Already well-known in its two-volume first edition, this is the most extensive revision yet of Paul Joüon and T. Muraoka’s Grammar of Biblical Hebrew, one of the most complete Hebrew grammars available in English. The first English edition of 1991 was based on the original work in French by Paul Joüon published for the first time in 1923. This new revised edition brings the work up to the present by taking account of developments in our understanding of the Hebrew language during the intervening years. As with the earlier edition, students of the Old Testament, Hebrew, and Semitics, who have a basic knowledge of Biblical Hebrew, will find much useful insight and information here.
The fourth edition of A Grammar of Biblical Hebrew is available for purchase.
“Hebrew, like other cognate languages, makes an extensive use of pseudo-prepositions; these are a combination of one of the prepositions mentioned earlier—notably ב, כ, ל, מן, על—and a substantive, often lexemes denoting parts of body such as יָד, פָּנִים, עֵינַ֫יִם, פֶּה, רֶ֫גֶל in the status constructus. Such nouns are mostly not used in their primary, but in their figurative sense: e.g., Gn 41.42 וַיִּתֵּן אֹתָהּ עַל־יַד יוסף and he put it on Joseph’s hand as against Ex 2.5 נַעֲרֹתֶ֫יהָ הֹלְכֹת עַל־יַד הַיְאֹר the maidens were strolling along the Nile. Other examples are: בְּיַד, כְּיַד, לְיַד, מִיַּד, עַל־יַד; בְּפִי, כְּפִי, לְפִי, מִפִּי, עַל פִּי; בִּפְנֵי, לִפְנֵי, מִפְּנֵי, מִלִּפְנֵי, עַל פְּנֵי; לְרֶ֫גֶל. A description of their lexical meanings belongs to dictionaries.” (Page 319)
“The most advanced stage of post-exilic Hebrew is represented by the language of Ecclesiastes, Esther, Ezra, Nehemiah, and Chronicles(2).” (Page 10)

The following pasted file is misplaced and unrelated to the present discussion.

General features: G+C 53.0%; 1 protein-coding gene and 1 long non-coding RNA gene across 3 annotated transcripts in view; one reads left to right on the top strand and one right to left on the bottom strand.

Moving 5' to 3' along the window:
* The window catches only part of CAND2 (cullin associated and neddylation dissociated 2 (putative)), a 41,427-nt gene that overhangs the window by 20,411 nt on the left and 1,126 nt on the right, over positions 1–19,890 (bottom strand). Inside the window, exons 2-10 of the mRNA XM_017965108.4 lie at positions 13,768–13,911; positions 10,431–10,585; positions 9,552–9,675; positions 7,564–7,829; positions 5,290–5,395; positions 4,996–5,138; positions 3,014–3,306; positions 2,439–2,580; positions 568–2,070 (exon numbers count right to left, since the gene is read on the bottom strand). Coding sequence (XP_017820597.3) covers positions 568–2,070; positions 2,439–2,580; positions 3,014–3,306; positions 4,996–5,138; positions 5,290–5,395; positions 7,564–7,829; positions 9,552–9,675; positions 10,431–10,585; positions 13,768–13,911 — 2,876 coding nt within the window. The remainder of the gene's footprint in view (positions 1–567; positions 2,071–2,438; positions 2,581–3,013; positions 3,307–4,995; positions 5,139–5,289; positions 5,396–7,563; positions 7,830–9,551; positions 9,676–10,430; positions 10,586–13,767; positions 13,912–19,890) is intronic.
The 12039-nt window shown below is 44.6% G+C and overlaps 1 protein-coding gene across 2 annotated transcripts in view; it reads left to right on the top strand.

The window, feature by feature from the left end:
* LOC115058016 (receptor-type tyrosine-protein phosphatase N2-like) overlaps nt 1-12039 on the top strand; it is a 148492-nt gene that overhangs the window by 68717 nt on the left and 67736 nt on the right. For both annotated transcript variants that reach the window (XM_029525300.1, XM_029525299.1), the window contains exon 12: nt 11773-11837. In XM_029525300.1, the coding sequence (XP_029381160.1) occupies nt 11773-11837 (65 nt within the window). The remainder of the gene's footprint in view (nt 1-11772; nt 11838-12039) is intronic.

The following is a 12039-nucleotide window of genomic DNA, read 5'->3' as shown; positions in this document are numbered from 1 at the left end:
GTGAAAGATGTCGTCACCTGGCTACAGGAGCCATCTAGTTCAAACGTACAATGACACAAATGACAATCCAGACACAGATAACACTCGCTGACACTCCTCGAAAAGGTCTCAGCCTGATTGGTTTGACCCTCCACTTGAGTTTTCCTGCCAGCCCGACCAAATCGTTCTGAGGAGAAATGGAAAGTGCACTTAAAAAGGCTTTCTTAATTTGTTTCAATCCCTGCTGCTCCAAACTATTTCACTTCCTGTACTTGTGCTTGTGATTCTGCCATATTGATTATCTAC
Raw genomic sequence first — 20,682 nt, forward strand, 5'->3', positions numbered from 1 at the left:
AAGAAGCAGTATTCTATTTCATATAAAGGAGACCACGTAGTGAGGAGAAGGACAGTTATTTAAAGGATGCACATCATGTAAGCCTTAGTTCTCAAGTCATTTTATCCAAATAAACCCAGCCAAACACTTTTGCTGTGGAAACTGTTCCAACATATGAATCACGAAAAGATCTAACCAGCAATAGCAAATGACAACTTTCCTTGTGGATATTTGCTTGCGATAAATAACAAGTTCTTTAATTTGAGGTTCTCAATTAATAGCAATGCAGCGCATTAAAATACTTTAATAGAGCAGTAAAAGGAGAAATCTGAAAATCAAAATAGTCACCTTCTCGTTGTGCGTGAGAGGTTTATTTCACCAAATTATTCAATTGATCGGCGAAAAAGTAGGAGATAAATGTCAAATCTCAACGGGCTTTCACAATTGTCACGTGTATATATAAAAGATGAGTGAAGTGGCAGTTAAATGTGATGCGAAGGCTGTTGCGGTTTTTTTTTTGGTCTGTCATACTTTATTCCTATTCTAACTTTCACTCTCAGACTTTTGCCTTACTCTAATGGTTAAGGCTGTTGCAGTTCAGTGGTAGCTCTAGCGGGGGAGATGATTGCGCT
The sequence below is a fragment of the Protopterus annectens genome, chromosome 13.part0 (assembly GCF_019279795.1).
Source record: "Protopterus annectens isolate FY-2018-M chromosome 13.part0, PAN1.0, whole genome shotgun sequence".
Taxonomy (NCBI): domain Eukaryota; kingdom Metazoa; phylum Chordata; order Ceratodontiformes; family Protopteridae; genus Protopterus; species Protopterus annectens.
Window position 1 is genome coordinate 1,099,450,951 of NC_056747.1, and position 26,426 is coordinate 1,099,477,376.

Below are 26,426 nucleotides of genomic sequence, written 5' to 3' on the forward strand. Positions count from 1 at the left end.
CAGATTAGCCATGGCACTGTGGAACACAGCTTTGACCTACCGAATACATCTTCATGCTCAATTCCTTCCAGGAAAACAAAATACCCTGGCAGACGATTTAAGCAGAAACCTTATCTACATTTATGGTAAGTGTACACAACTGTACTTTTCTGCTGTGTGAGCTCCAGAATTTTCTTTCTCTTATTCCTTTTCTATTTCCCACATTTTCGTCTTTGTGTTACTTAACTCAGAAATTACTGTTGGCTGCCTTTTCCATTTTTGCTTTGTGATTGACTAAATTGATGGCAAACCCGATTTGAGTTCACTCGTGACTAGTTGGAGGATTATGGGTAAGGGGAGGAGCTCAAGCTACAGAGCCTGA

“tend to point to a continuous, if not straight and linear, development from Late Biblical Hebrew onwards.” (Page 10)
“Differences in language must have existed, for instance, between the northern kingdom and the southern kingdom. But the data at our disposal hardly enable us to pinpoint those differences sufficiently to speak of a northern dialect and a southern dialect.” (Page 10)
“But how arbitrary the BH orthography can be in this regard may be illustrated by” (Page 46)
If you cannot read German but you can read English, your native language is not a Semitic language, you have passed elementary Biblical Hebrew and you are reading the Hebrew Bible, you must have . . . Joüon-Maraoka handy! They are indispensable, readable, and helpful!
Joüon’s Grammaire, with its fine treatment of syntax, aims at reaching those who desire to advance beyond the beginner’s stage but are not prepared to halt at all minutiae.
—F. W. Danker, Multipurpose Tools for Bible Study
—Douglas Stuart, Old Testament Exegesis
Takamitsu Muraoka was born in Japan and educated at the Tokyo Kyoiku University in English Philology (B.A. 1960), Greek, Hebrew, and general linguistics (M.A. 1962), and Hebrew and Semitic Linguistics (Ph.D. 1970) at the Hebrew University in Jerusalem. He taught Hebrew, Aramaic, Syriac, and Ethiopic at the University of Manchester, U.K. (1970–1980). He was Professor of Middle Eastern Studies at the University of Melbourne, Australia, teaching those languages (1980–1991). He was Professor of Hebrew at Leiden University, the Netherlands (1991–2003). His publications include Emphatic Words and Structures in Biblical Hebrew (Jerusalem/Leiden, 1985), Modern Hebrew for Biblical Scholars, (Wiesbaden, 1998), and A Greek-English Lexicon of the Septuagint (Chiefly of the Pentateuch and the Twelve Prophets) (Leuven, 2002). With B. Porten he also wrote A Grammar of Egyptian Aramaic (Leiden, 2003), Classical Syriac: A Basic Grammar with a Chrestomathy (Wiesbaden, 2005), as well as many other books and articles. Professor Muraoka has recently received the distinction of being elected as an Honorary Member of the Academy of the Hebrew Language in Jerusalem (2006).
Patrick J. Madden